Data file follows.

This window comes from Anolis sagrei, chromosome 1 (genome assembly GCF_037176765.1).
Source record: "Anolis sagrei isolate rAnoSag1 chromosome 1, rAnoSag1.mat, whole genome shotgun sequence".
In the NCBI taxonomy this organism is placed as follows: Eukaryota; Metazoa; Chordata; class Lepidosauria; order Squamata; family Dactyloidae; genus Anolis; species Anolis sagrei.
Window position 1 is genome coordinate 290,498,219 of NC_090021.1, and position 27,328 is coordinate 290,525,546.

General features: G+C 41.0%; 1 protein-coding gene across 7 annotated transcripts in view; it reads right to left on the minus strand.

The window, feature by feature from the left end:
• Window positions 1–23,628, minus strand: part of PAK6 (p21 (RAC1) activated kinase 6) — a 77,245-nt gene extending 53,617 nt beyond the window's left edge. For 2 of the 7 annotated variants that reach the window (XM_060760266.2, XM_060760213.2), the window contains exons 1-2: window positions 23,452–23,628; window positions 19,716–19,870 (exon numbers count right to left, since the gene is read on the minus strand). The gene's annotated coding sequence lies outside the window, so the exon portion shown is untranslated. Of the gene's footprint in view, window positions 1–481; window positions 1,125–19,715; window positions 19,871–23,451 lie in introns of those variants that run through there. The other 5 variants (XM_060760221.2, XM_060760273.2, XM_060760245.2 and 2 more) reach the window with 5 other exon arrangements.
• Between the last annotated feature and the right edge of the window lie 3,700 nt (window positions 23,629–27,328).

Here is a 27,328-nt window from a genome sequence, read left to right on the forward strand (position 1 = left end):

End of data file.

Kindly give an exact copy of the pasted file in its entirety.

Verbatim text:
This window comes from Anolis sagrei, chromosome 1 (genome assembly GCF_037176765.1).
Source record: "Anolis sagrei isolate rAnoSag1 chromosome 1, rAnoSag1.mat, whole genome shotgun sequence".
In the NCBI taxonomy this organism is placed as follows: Eukaryota; Metazoa; Chordata; class Lepidosauria; order Squamata; family Dactyloidae; genus Anolis; species Anolis sagrei.
Window position 1 is genome coordinate 290,498,219 of NC_090021.1, and position 27,328 is coordinate 290,525,546.

General features: G+C 41.0%; 1 protein-coding gene across 7 annotated transcripts in view; it reads right to left on the minus strand.

The window, feature by feature from the left end:
• Window positions 1–23,628, minus strand: part of PAK6 (p21 (RAC1) activated kinase 6) — a 77,245-nt gene extending 53,617 nt beyond the window's left edge. For 2 of the 7 annotated variants that reach the window (XM_060760266.2, XM_060760213.2), the window contains exons 1-2: window positions 23,452–23,628; window positions 19,716–19,870 (exon numbers count right to left, since the gene is read on the minus strand). The gene's annotated coding sequence lies outside the window, so the exon portion shown is untranslated. Of the gene's footprint in view, window positions 1–481; window positions 1,125–19,715; window positions 19,871–23,451 lie in introns of those variants that run through there. The other 5 variants (XM_060760221.2, XM_060760273.2, XM_060760245.2 and 2 more) reach the window with 5 other exon arrangements.
• Between the last annotated feature and the right edge of the window lie 3,700 nt (window positions 23,629–27,328).

Here is a 27,328-nt window from a genome sequence, read left to right on the forward strand (position 1 = left end):